Five Questions With: Lou Perrotti

LOU PERROTTI is the director of conservation programs at Roger Williams Park Zoo in Providence. / COURTESY ROGER WILLIAMS PARK ZOO/MISSY WADE

Lou Perrotti, director of conservation programs at Roger Williams Park Zoo in Providence, is an experienced, broad-based conservationist and zoologist with more than 20 years of proven ability in domestic and international animal care and conservation. He is knowledgeable in all areas of husbandry and captive reproduction, with an expertise in reptiles, amphibians and invertebrates.

Perrotti serves as the zoo’s representative on local, national and international conservation collaborations, including those with the Association of Zoos and Aquariums. His expertise has been directed to multiple projects supporting the conservation of endangered species, including the American burying beetle, Karner blue butterfly, New England cottontail rabbit and timber rattlesnake.

Internationally, Perrotti established a feeder-insect breeding facility in Panama to support the El Valle Amphibian Conservation Center, an endangered amphibian rescue project. He led an extensive three-month biodiversity survey on the Huon Peninsular in Papua New Guinea and introduced a conservation education curriculum in partnership with the Woodland Park Zoo and the Tree Kangaroo Conservation Program in remote village schools in Papua New Guinea.

As for Perrotti’s next adventure, in January he will travel with the San Antonio Zoo and other international partners to Chile, to work with the Chilean Amphibian Conservation Center at the National Zoo of Chile in Santiago. His objective is to assist the center to maintain a captive population, and successfully build and maintain a healthy diet for the amphibians.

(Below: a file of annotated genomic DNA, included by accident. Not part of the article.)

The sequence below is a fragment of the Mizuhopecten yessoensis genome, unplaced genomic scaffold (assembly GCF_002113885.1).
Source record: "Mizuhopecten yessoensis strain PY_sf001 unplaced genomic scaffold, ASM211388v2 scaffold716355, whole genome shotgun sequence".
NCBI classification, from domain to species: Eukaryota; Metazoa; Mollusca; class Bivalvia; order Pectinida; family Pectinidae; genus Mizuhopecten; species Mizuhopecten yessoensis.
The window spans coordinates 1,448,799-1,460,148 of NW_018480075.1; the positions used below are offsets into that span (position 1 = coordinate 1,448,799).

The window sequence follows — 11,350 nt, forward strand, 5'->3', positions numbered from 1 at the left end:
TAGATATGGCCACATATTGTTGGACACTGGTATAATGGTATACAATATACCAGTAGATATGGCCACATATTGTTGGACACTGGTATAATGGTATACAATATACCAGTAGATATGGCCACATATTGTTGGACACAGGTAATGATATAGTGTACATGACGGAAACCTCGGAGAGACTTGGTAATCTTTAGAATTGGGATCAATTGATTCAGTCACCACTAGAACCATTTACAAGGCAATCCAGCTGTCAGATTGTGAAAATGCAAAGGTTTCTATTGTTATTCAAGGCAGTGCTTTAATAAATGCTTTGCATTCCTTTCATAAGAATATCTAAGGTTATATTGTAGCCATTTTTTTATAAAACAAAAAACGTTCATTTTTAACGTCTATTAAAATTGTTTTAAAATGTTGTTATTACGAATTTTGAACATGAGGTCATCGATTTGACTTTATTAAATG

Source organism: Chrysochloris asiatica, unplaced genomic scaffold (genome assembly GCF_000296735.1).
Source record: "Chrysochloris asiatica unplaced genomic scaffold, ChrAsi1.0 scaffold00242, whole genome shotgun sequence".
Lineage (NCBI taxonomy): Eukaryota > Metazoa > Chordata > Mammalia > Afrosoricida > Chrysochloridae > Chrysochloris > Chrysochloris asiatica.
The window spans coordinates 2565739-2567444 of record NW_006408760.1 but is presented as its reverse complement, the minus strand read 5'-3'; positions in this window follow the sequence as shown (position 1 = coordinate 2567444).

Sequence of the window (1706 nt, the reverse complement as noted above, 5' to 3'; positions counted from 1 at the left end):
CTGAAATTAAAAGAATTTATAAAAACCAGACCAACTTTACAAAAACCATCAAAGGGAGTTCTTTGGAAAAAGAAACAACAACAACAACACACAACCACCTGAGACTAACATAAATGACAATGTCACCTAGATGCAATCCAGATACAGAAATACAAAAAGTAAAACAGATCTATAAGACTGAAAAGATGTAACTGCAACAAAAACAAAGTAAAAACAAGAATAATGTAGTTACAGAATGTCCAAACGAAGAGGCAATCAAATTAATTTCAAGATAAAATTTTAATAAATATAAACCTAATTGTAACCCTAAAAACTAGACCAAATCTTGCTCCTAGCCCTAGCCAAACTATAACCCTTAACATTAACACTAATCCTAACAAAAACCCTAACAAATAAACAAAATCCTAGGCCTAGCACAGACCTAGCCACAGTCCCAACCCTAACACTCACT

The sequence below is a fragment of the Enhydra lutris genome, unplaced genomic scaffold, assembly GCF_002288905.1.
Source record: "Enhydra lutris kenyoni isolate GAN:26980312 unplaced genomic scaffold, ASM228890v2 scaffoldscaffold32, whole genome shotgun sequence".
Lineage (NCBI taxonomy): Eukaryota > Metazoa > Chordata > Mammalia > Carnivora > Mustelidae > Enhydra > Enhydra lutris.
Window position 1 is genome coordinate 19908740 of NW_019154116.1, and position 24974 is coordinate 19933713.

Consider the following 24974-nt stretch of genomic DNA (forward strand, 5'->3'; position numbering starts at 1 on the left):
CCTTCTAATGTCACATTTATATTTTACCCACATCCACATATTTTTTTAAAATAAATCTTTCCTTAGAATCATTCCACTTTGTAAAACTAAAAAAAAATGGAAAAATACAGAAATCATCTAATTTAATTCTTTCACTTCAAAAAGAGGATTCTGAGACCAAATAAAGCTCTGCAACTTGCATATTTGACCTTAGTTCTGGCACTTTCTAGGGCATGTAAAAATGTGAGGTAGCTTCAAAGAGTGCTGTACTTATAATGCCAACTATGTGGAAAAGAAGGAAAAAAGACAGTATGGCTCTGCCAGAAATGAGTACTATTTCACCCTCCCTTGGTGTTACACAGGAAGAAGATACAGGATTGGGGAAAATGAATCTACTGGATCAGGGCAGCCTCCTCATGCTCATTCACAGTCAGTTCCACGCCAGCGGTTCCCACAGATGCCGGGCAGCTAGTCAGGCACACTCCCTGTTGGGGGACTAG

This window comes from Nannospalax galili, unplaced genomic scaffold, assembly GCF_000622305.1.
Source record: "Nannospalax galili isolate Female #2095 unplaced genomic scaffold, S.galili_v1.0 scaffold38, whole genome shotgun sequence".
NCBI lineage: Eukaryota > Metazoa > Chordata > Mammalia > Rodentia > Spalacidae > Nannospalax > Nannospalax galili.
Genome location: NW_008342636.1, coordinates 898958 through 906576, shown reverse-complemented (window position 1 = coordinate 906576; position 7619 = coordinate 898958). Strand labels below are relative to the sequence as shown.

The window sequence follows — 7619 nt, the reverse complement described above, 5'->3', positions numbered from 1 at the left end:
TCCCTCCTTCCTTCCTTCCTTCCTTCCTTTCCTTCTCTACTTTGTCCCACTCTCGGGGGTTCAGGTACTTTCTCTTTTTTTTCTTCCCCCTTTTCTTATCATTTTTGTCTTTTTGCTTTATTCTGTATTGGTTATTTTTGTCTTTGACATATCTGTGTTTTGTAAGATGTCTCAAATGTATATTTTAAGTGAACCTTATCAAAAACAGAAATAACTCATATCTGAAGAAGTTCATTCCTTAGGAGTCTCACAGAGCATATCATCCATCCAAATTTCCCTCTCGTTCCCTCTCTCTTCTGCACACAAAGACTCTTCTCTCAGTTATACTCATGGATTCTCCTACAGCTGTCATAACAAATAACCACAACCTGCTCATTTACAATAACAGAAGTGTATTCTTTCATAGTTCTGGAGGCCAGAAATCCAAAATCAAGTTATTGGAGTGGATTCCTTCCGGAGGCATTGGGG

- Advertisement -

PBN: As director of conservation programming at the Roger Williams Park Zoo, what are some of your day-to-day tasks?

PERROTTI: I ensure the zoo is contributing to the conservation of species in the wild and the habitats they inhabit. We do that in many ways, including supporting in situ projects, providing facilities and staff for captive breeding programs, as well as participating in species-survival programs and supporting mission-based partners. Some of those partnerships include the Snow Leopard Trust as well as cheetah and elephant conservation [programs].

PBN: After 24 years of conservation efforts, you were instrumental in raising awareness of the American burying beetle so that it was named the official Rhode Island insect. What challenges threaten the sustainability of this beetle and how can the public be more aware of it?

PERROTTI: The biggest challenge to this species is the threat against the Endangered Species Act. This is a federally listed endangered beetle and any weakening of the ESA threatens the conservation of the species and status on the list.

The near-extinction of this beetle is a man-made issue. Due to habitat loss, the American burying beetle was extricated from 90 percent of its range. It is important to understand that all species matter, and every single species plays an ecological role on the planet. [But] we cannot conserve species based on popularity or fear.